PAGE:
Category Archives: Football

On Being a Bad Loser

Anyone who takes an interest in the competitive fields of sport and politics quickly has to learn what it’s like to lose.

Even serial winners like Tony Blair, Maggie Thatcher or Usain Bolt do/did lose sometimes, and their reaction to those setbacks are usually very revealing.

In commmon with many others, I’ve suffered more than my share of defeat this year.

I’m not talking about the personal here.

I’m not even talking about Arsenal (for a change) because on the whole 2016 (so far) has been fairly successful.

I do refer to the two big political defeats of the last few months – on Brexit and Corbyn. These twin body blows have many things in common.

They both followed bitter campaigns in which personal abuse was more prominent than sober analysis.

They both involved unprecedented levels of interest from the traditionally politically uninterested British public.

And they were both results that I don’t understand and believe, with every fibre of my being, were a huge blow to the moderate, liberal tolerance for which Britain is justly famous.

But there is one other thing these results had in common. They were immediately followed by crowing from the victors and demands that the losers “respect the result” by setting aside all objection and uniting to make the new order work.

Now glee is at least understandable, but I would argue it’s best kept to dare I say it, less crucial matters such as sport, and kept well clear of issues as important as the future of the country.

But since when must losers accept defeat?

What was the response of Man United, Chelsea, City, Arsenal etc to Leicester’s league triumph? Did they acknowledge the new reality of foxy superiority and settle in for long periods simply battling for Champions League qualification?

Of course not. They graciously congratulated Leicester, then got down to the serious work of ensuring that next time the result is different.

Should Labour and the other opposition parties “respect the mandate” the Tories won in 2015 by uniting behind Theresa May?

Of course not. They continue to campaign as hard as possible to oppose the Government where appropriate and to position themselves to win power at the next election.

So why should the very large minorities who voted Remain and/or Owen Smith simply shut up and bow down?

Were the Euro-sceptics (as they used to be called) silent because they lost the referendum in 1975? Of course not. They moaned, whinged and blamed everything on Europe for 40 years until they annoyed a lily-livered Prime Minister so much that he risked the nation’s future because he couldn’t handle his own back-benchers.

OK. I get that, in theory, Labour members such as myself are on the same side as Corbyn, McDonnell et al. We are all Labour members and share many feelings about policy etc and don’t want the Tories to destroy the country as they did in the 80s and 90s.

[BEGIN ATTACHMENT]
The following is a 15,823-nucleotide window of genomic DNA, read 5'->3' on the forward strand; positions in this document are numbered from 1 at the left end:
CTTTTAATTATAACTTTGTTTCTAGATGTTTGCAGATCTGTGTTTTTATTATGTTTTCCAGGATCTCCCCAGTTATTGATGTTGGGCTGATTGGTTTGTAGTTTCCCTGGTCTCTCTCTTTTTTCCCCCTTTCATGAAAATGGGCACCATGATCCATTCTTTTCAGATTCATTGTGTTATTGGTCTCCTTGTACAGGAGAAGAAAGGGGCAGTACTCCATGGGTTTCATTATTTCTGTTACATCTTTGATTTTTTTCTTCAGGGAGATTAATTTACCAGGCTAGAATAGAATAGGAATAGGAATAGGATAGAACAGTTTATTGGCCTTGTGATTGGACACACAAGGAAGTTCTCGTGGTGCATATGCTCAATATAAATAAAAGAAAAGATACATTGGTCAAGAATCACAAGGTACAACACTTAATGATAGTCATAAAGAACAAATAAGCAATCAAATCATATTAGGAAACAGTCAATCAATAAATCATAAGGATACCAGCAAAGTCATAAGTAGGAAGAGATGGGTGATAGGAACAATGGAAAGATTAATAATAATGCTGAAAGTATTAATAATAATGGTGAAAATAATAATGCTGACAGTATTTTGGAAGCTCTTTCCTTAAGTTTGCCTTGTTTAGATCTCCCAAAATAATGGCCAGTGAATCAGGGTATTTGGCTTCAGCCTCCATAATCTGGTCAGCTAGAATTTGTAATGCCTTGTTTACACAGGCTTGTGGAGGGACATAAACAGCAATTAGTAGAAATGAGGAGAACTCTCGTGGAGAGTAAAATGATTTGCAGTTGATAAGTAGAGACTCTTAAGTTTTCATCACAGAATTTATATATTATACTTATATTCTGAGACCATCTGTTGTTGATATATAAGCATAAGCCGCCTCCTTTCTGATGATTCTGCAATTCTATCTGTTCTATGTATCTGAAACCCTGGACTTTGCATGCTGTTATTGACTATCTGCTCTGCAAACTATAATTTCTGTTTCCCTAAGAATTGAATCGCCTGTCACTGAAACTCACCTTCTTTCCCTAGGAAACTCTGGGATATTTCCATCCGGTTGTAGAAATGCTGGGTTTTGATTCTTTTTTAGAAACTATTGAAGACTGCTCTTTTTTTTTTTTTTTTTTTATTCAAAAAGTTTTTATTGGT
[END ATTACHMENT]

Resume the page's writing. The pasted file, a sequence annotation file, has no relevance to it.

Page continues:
We have managed to co-exist within Labour for decades. So why is this such a crisis?

Well so far the “efforts” to unite the party post-election include the vice-chair of Momentum (who now de facto run the party) denying yet again that there is ANY problem with antisemitism, at the same time as, yet again, casting antisemitic “dual loyalty” slurs against those who disagree.

They include Ken “Hitler” Livingstone being trotted out on programme after programme to laud Corbyn and call for “unity”.

They include the threat of deselection against MPs who had the audacity to criticise the Dear Leader.

They include absolutely no let-up in the abusive and threatening manner of Corbynistas on social media and on television, with talk of “Zionist conspiracy” and “whinging ex-Blairites” continuing unabated. (Whatever happened to being gracious in victory)?

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And they include the strong inference from everyone at the heart of the Corbyn camp that “unity” means “getting behind Corbyn 100% and agreeing with all his positions”.

Many have decided that in the light of all this, enough is enough, and have resigned their sometimes life-long membership of the Party.

I have not yet decided whether to take that step, but if in the coming months there is no sign of humility, compromise or recognition of fallibility from the Corbyn camp, it is highly likely that I will.

Either way, to date the concerns that led 172 (nearly 4 in 5) Labour MPs to vote no confidence in Corbyn’s leadership have simply not been acknowledged, let alone addressed, so why should they now simply put up with the very same state of affairs?

Finally, it cannot be ignored that the man now calling for loyalty and recognition of his democratic mandate has, since his election as an MP in 1983, made a career of consistently voting, briefing and campaigning in direct opposition to every single democratically elected Labour leader and most of the party’s democratically decided policies.

The hypocrisy is just outrageous.

Speak soon

Labenal (@Labenal1)